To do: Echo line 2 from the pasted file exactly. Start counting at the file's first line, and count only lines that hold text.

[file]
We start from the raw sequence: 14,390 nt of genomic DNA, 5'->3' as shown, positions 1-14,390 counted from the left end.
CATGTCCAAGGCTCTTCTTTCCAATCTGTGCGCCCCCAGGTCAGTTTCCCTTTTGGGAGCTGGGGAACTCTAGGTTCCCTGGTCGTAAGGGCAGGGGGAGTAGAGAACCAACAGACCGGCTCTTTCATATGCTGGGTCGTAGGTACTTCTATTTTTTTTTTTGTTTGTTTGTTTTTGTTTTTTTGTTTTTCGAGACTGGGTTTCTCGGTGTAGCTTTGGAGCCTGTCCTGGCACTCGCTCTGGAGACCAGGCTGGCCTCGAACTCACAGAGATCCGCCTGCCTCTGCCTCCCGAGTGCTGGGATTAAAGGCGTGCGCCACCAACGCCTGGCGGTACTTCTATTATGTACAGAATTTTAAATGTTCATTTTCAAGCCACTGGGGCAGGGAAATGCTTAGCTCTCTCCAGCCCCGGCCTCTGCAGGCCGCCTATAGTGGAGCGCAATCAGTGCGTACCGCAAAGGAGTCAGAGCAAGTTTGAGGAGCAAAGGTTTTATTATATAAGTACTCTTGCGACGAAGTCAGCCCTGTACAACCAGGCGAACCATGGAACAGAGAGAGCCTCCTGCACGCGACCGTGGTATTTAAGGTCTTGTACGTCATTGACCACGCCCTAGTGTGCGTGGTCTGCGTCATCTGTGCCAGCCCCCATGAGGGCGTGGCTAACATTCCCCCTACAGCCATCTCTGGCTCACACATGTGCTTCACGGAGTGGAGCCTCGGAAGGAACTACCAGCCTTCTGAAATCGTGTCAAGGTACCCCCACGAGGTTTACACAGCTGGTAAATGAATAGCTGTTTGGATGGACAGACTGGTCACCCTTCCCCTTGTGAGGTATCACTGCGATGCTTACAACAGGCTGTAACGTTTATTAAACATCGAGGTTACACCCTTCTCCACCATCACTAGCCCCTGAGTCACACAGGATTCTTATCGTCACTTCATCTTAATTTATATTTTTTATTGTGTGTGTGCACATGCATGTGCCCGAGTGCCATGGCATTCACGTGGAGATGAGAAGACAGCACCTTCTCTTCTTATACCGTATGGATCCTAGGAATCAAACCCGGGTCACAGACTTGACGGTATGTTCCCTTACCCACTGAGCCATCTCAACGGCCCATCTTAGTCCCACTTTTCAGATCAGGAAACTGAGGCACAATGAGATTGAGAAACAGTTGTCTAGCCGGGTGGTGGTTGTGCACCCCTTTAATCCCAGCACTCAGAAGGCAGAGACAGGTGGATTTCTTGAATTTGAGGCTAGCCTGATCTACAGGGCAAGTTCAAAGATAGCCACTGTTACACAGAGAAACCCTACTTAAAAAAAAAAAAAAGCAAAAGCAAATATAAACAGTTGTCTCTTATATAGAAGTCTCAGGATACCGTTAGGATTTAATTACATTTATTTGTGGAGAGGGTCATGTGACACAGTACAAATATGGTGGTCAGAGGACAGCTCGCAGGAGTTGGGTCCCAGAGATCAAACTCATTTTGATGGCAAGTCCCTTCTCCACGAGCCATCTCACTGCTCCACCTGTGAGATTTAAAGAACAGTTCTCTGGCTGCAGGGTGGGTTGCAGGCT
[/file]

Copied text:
CATGTCCAAGGCTCTTCTTTCCAATCTGTGCGCCCCCAGGTCAGTTTCCCTTTTGGGAGCTGGGGAACTCTAGGTTCCCTGGTCGTAAGGGCAGGGGGAGTAGAGAACCAACAGACCGGCTCTTTCATATGCTGGGTCGTAGGTACTTCTATTTTTTTTTTTGTTTGTTTGTTTTTGTTTTTTTGTTTTTCGAGACTGGGTTTCTCGGTGTAGCTTTGGAGCCTGTCCTGGCACTCGCTCTGGAGACCAGGCTGGCCTCGAACTCACAGAGATCCGCCTGCCTCTGCCTCCCGAGTGCTGGGATTAAAGGCGTGCGCCACCAACGCCTGGCGGTACTTCTATTATGTACAGAATTTTAAATGTTCATTTTCAAGCCACTGGGGCAGGGAAATGCTTAGCTCTCTCCAGCCCCGGCCTCTGCAGGCCGCCTATAGTGGAGCGCAATCAGTGCGTACCGCAAAGGAGTCAGAGCAAGTTTGAGGAGCAAAGGTTTTATTATATAAGTACTCTTGCGACGAAGTCAGCCCTGTACAACCAGGCGAACCATGGAACAGAGAGAGCCTCCTGCACGCGACCGTGGTATTTAAGGTCTTGTACGTCATTGACCACGCCCTAGTGTGCGTGGTCTGCGTCATCTGTGCCAGCCCCCATGAGGGCGTGGCTAACATTCCCCCTACAGCCATCTCTGGCTCACACATGTGCTTCACGGAGTGGAGCCTCGGAAGGAACTACCAGCCTTCTGAAATCGTGTCAAGGTACCCCCACGAGGTTTACACAGCTGGTAAATGAATAGCTGTTTGGATGGACAGACTGGTCACCCTTCCCCTTGTGAGGTATCACTGCGATGCTTACAACAGGCTGTAACGTTTATTAAACATCGAGGTTACACCCTTCTCCACCATCACTAGCCCCTGAGTCACACAGGATTCTTATCGTCACTTCATCTTAATTTATATTTTTTATTGTGTGTGTGCACATGCATGTGCCCGAGTGCCATGGCATTCACGTGGAGATGAGAAGACAGCACCTTCTCTTCTTATACCGTATGGATCCTAGGAATCAAACCCGGGTCACAGACTTGACGGTATGTTCCCTTACCCACTGAGCCATCTCAACGGCCCATCTTAGTCCCACTTTTCAGATCAGGAAACTGAGGCACAATGAGATTGAGAAACAGTTGTCTAGCCGGGTGGTGGTTGTGCACCCCTTTAATCCCAGCACTCAGAAGGCAGAGACAGGTGGATTTCTTGAATTTGAGGCTAGCCTGATCTACAGGGCAAGTTCAAAGATAGCCACTGTTACACAGAGAAACCCTACTTAAAAAAAAAAAAAAGCAAAAGCAAATATAAACAGTTGTCTCTTATATAGAAGTCTCAGGATACCGTTAGGATTTAATTACATTTATTTGTGGAGAGGGTCATGTGACACAGTACAAATATGGTGGTCAGAGGACAGCTCGCAGGAGTTGGGTCCCAGAGATCAAACTCATTTTGATGGCAAGTCCCTTCTCCACGAGCCATCTCACTGCTCCACCTGTGAGATTTAAAGAACAGTTCTCTGGCTGCAGGGTGGGTTGCAGGCT